Commanding one robot to action may be a cinch, but getting an entire group to operate with the same precision isn't as easy -- or cheap.
One of the biggest draws of Kilobots is their simple design and low price. Michael Rubenstein, who helped develop the robots with other researchers at Harvard University, says keeping costs and assembly time down was a priority.
Each component has a basic use, whether it's moving around or signaling to its mechanical buddies close by. Kilobots are unique in that they stay in "sleep mode" until summoned by the overhead controller. A person can turn an entire swarm of Kilobots "on" by sending out one signal -- as opposed to manually switching "on" every robot.
- A round, printed circuit board (PCB) that serves as the base of the robot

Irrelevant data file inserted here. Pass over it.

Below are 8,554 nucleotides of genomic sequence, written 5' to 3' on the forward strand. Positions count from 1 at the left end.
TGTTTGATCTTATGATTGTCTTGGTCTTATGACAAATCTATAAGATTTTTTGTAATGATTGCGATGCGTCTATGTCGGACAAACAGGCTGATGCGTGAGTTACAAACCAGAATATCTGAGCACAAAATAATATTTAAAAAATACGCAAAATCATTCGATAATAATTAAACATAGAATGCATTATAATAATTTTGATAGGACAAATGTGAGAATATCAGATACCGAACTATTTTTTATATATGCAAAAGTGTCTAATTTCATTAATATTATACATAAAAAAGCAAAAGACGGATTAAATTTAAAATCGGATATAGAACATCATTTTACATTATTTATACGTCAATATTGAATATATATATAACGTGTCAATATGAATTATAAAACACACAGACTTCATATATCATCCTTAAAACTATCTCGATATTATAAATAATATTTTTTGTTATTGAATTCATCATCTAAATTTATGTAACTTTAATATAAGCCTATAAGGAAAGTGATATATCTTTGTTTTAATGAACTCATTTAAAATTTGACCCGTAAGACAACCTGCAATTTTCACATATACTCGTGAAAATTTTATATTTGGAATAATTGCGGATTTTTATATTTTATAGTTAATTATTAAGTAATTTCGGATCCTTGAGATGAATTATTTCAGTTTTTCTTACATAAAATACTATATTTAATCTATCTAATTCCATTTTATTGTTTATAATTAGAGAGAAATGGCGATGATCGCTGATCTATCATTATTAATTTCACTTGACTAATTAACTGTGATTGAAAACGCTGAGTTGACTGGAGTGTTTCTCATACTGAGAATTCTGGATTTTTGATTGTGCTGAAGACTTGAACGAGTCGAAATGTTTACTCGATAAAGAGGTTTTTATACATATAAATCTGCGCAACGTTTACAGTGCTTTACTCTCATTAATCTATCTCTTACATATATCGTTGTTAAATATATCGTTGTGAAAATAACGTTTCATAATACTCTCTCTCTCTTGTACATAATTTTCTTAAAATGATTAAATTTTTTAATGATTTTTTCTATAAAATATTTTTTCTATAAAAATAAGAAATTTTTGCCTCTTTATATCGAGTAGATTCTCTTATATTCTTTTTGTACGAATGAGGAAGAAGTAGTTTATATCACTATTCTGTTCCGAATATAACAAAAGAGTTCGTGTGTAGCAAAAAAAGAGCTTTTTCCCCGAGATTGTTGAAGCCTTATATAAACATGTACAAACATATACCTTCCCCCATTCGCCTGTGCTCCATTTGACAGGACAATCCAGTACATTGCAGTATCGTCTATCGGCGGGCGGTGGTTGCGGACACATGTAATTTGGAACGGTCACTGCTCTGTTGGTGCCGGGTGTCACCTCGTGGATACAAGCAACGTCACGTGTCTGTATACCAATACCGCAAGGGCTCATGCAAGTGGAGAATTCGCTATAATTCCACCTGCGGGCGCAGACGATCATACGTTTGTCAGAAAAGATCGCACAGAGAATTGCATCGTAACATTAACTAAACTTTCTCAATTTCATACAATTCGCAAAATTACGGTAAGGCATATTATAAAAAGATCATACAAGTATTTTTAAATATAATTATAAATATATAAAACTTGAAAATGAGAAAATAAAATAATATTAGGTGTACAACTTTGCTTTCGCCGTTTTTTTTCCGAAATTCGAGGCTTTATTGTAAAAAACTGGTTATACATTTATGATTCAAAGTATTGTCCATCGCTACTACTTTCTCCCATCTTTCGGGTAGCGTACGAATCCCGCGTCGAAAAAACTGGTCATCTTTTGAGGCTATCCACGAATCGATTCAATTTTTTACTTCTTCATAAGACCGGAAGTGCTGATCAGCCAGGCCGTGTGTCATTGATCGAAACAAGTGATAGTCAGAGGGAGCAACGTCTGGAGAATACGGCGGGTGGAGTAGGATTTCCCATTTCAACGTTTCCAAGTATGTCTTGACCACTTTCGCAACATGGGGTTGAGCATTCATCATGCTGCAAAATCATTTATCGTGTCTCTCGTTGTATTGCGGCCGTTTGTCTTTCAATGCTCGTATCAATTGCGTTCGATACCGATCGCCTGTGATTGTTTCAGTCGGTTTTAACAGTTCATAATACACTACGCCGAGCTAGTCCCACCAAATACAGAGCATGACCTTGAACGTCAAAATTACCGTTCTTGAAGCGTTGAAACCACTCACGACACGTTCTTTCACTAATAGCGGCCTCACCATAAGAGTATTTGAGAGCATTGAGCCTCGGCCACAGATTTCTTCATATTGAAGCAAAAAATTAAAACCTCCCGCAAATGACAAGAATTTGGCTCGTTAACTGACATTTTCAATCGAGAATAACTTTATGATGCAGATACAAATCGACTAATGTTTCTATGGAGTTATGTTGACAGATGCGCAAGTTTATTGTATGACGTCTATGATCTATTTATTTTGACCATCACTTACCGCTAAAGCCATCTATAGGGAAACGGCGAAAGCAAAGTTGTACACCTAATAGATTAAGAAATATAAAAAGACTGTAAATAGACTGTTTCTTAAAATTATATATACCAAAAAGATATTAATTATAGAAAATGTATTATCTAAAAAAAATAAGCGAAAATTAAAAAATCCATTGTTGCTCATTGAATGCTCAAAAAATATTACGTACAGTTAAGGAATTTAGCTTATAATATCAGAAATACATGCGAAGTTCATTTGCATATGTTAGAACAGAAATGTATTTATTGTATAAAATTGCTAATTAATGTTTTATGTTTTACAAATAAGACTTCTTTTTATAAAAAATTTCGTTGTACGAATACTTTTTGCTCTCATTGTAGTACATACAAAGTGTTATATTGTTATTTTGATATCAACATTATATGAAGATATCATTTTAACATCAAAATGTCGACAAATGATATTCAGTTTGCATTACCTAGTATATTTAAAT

- A rechargeable lithium ion battery, with a life between three and 10 hours
- Two vibrating motors that shift the robot in circles and in a straight line (the same principle that makes a cell phone move across a table when it vibrates)
- Three rigid legs for support that lift the robot about four-fifths of an inch (2 centimeters) above a given surface
- A multidirectional infrared light transmitter and receiver, located on the bottom of the robot
- An LED light, capable of signaling red, green and blue
- An overhead controller to broadcast messages via infrared signals within about a 3-foot (1-meter) diameter below the unit
- A control station -- a computer to enter commands
- A charging station
- A mostly flat area ideal for reflecting infrared light (usually a white surface)
Done with that DIY? Let's dive into what Kilobots can actually do.